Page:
Today's commentary is a follow-up to Fr Daniel Donovan's essay yesterday [LINK] on the lessons that might be learned from the unjust excommunication that was inflicted on Fr Leonard Feeney SJ in 1953, and subsequently overturned in 1972 by Pope Paul VI. There are a number of reasons for presenting this commentary today: (i) it provides another perspective on the lessons to be learned from Leonard Feeney; (ii) it is an interesting set of ideas on the subject of what defines our Catholicism; (iii) it might provide a wider introduction to the full range of of topics that were discussed at the American Catholic Council held on the Pentecost weekend 11-12th June 2011. The immediate focus of today's commentary are two extracts from the inspiring address Mr James Carroll gave on the Saturday afternoon at the Conference on the subject Why am I a Catholic? Reclaiming the Commitment of the People of God. We also provide links to transcripts of other addresses given at the Conference by Sr Joan Chittister and Dr Hans Küng and other resources from the Council.
James Carroll's video – Excerpt One: Why am I a Catholic?
In this first extract from the beginning of his address Mr Carroll provides two main reasons why he considers himself a Catholic. It's an exploration of the forces that shaped his attraction to claiming membership in the Catholic communion.
James Carroll's video – Excerpt Two: Lessons from the Feeney case
In this second extract from his address Mr Carroll focuses in much more on the impact that the Leonard Feeney case had in changing some fundamental theological ideas in our attitudes to people of other religious faiths and, in particular, the people of the Jewish faith. Carroll argues that the Feeney case is an example of where the influence of one lay women, Dolly Pearlstein, sister of Archbishop (later Cardinal) Cushing of Boston, ended up having an influence at a very deep level of theology.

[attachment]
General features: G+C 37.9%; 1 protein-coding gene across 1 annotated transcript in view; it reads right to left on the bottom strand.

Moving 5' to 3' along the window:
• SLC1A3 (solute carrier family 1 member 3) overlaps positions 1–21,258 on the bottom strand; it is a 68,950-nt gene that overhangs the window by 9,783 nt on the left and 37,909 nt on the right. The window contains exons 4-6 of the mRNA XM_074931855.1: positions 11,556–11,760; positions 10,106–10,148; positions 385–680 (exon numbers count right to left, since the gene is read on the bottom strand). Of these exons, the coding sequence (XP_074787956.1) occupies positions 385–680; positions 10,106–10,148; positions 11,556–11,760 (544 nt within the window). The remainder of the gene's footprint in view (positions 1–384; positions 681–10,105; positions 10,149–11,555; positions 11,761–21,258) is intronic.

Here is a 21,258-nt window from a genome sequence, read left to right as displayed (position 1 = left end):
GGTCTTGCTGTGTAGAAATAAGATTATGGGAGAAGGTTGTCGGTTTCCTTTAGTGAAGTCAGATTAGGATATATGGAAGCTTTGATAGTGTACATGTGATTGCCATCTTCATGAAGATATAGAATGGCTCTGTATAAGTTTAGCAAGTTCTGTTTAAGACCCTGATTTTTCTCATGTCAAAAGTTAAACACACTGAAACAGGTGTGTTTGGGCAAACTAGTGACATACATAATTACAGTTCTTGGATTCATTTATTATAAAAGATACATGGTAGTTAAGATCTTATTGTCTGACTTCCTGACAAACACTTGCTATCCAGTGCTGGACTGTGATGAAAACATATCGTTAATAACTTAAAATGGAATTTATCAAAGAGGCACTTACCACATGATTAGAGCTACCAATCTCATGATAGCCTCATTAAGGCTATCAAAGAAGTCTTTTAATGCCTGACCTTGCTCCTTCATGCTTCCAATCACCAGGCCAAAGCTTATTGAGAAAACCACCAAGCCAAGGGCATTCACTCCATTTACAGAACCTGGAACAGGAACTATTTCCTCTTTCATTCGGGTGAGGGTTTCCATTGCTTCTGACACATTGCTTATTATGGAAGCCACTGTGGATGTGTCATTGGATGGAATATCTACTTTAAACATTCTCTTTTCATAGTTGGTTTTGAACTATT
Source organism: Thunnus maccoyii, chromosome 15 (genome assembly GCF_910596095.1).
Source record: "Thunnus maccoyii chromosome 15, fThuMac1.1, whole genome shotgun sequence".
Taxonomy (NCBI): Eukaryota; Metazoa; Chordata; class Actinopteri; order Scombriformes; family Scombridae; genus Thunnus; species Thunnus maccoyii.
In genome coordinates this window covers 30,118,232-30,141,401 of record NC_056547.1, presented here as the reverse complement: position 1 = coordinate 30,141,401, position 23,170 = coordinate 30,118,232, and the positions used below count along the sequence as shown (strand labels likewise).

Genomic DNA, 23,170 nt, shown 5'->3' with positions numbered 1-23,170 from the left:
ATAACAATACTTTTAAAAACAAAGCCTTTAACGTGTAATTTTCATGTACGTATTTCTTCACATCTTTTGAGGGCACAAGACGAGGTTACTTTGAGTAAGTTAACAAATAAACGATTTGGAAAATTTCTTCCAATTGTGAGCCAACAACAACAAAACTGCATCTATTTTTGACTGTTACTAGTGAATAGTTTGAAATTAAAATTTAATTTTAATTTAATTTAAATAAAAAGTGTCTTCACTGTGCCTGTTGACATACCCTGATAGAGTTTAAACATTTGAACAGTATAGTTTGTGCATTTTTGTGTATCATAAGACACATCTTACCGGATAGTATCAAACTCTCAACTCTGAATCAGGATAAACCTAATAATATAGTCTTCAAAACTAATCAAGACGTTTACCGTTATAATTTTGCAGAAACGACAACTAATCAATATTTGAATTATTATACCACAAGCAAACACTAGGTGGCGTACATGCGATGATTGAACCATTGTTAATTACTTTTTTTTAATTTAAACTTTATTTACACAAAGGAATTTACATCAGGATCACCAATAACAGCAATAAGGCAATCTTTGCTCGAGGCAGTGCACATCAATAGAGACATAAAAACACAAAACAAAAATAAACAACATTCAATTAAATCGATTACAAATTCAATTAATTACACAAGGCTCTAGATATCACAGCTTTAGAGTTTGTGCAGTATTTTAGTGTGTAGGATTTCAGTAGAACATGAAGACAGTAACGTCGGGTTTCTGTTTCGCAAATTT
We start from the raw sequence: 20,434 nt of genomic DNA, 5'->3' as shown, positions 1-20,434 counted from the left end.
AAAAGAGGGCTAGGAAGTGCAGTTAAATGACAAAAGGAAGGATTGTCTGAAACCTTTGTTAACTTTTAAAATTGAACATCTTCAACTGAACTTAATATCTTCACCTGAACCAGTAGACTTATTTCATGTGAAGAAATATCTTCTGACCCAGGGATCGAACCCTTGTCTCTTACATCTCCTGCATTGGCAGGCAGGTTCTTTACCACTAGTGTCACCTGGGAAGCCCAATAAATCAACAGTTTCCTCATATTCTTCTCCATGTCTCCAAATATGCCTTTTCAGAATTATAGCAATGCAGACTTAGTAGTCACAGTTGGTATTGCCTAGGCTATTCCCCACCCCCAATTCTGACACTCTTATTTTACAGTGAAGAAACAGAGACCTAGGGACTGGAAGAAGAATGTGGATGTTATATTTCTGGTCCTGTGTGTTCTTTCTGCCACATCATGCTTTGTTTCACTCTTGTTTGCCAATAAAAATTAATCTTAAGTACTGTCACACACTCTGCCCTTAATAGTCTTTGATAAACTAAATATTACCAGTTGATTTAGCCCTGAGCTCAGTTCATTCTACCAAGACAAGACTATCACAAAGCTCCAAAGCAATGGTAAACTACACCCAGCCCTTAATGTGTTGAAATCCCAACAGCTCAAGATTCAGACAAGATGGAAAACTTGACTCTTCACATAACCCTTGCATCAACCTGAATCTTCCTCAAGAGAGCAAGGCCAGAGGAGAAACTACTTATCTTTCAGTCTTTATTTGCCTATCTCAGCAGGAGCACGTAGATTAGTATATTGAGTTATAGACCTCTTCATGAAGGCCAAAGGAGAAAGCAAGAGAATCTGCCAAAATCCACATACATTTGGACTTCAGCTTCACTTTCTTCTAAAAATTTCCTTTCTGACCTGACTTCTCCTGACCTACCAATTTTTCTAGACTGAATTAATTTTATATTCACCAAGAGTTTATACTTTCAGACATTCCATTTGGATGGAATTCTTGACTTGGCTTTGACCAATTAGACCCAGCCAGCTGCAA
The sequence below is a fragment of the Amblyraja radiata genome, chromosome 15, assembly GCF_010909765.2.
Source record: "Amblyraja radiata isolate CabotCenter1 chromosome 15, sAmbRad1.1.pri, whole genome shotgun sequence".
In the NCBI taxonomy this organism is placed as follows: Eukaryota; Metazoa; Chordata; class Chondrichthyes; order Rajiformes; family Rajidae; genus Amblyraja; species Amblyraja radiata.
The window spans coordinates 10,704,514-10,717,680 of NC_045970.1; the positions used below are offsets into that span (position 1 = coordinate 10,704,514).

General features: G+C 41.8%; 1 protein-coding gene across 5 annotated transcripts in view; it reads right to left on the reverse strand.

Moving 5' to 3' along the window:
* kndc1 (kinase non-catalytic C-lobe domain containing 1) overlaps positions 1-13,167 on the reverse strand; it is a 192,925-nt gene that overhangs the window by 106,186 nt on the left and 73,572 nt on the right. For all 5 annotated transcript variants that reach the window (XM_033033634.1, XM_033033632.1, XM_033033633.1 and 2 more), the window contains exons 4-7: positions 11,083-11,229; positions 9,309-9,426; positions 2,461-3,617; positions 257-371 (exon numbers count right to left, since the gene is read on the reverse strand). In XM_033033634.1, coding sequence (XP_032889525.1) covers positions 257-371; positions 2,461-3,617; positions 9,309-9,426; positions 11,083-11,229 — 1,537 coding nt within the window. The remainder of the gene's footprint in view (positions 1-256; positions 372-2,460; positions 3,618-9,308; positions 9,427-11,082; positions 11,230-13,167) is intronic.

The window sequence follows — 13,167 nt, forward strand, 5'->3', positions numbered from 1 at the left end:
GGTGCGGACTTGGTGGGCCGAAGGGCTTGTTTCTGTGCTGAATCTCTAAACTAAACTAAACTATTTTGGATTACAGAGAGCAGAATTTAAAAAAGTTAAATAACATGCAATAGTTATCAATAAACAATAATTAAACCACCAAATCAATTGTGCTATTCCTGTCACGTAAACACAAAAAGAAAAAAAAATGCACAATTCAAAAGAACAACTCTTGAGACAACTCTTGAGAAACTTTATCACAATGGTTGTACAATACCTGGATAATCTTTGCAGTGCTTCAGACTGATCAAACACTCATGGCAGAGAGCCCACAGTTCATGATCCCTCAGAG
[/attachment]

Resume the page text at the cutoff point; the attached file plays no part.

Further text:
A Detroit Commercial Television News Report on the Council
This short commercial television news report might also be valuable in providing background appreciation of the scope of the conference, the sort of people it attracted and the general atmosphere on the Conference floor at the COBO Conference Center in Detroit.
Transcripts, DVDs and other Resources from the Council
The website of the Council contains a wealth of resources that have flowed out of the gathering in Detroit. DVDs and CDs of all the presentations made at the Council are available for purchase and there are free transcripts of keynote addresses.
The Council appears to have generated significant energy and a number of follow-up initiatives are already in the planning stages including a "proposal from inter-national representatives concerning a possible lay synod (Vatican Council 50/Vatican III?) to be convened in Rome in 2015".
An interesting undercurrent that we picked up at the Council was a certain skepticism or impatience that reform is possible any longer. Both from keynote presenters — Matthew Fox, for example, is suggesting that the Church is already in schism (and the ones in schism are the episcopal leaders [See an interview he provided HERE which covers similar territory to what he spoke of at the Council]). Another significant emerging trend appears to be the formation of small group gatherings — still very much "private" and "below the radar" — where small communities are forming for social, worship and study purposes and they seem to be taking place outside the formal structure of the institution.
Report compiled by Brian Coyne, 01/07/2011